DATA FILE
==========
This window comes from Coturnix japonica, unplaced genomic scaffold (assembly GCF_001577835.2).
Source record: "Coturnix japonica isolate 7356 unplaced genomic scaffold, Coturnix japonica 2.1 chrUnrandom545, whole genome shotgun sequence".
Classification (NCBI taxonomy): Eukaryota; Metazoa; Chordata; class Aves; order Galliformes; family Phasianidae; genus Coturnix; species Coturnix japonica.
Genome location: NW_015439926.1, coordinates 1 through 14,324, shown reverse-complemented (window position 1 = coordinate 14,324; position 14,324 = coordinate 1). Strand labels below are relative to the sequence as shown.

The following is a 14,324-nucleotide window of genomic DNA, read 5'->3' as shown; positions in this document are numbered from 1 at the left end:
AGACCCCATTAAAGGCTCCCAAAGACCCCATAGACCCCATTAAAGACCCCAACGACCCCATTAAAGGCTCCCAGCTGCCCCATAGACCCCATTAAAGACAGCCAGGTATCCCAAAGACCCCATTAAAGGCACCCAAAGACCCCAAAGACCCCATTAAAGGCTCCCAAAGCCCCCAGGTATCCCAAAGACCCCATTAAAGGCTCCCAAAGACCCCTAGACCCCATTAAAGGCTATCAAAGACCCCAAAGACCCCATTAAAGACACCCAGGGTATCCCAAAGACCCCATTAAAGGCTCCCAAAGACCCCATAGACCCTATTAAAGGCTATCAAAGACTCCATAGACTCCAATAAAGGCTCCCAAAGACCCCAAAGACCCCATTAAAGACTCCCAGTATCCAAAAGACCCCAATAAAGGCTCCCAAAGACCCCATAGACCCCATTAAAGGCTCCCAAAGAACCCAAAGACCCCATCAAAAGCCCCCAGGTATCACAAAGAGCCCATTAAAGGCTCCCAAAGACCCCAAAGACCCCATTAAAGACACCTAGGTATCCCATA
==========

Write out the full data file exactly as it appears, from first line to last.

This window comes from Coturnix japonica, unplaced genomic scaffold (assembly GCF_001577835.2).
Source record: "Coturnix japonica isolate 7356 unplaced genomic scaffold, Coturnix japonica 2.1 chrUnrandom545, whole genome shotgun sequence".
Classification (NCBI taxonomy): Eukaryota; Metazoa; Chordata; class Aves; order Galliformes; family Phasianidae; genus Coturnix; species Coturnix japonica.
Genome location: NW_015439926.1, coordinates 1 through 14,324, shown reverse-complemented (window position 1 = coordinate 14,324; position 14,324 = coordinate 1). Strand labels below are relative to the sequence as shown.

The following is a 14,324-nucleotide window of genomic DNA, read 5'->3' as shown; positions in this document are numbered from 1 at the left end:
AGACCCCATTAAAGGCTCCCAAAGACCCCATAGACCCCATTAAAGACCCCAACGACCCCATTAAAGGCTCCCAGCTGCCCCATAGACCCCATTAAAGACAGCCAGGTATCCCAAAGACCCCATTAAAGGCACCCAAAGACCCCAAAGACCCCATTAAAGGCTCCCAAAGCCCCCAGGTATCCCAAAGACCCCATTAAAGGCTCCCAAAGACCCCTAGACCCCATTAAAGGCTATCAAAGACCCCAAAGACCCCATTAAAGACACCCAGGGTATCCCAAAGACCCCATTAAAGGCTCCCAAAGACCCCATAGACCCTATTAAAGGCTATCAAAGACTCCATAGACTCCAATAAAGGCTCCCAAAGACCCCAAAGACCCCATTAAAGACTCCCAGTATCCAAAAGACCCCAATAAAGGCTCCCAAAGACCCCATAGACCCCATTAAAGGCTCCCAAAGAACCCAAAGACCCCATCAAAAGCCCCCAGGTATCACAAAGAGCCCATTAAAGGCTCCCAAAGACCCCAAAGACCCCATTAAAGACACCTAGGTATCCCATA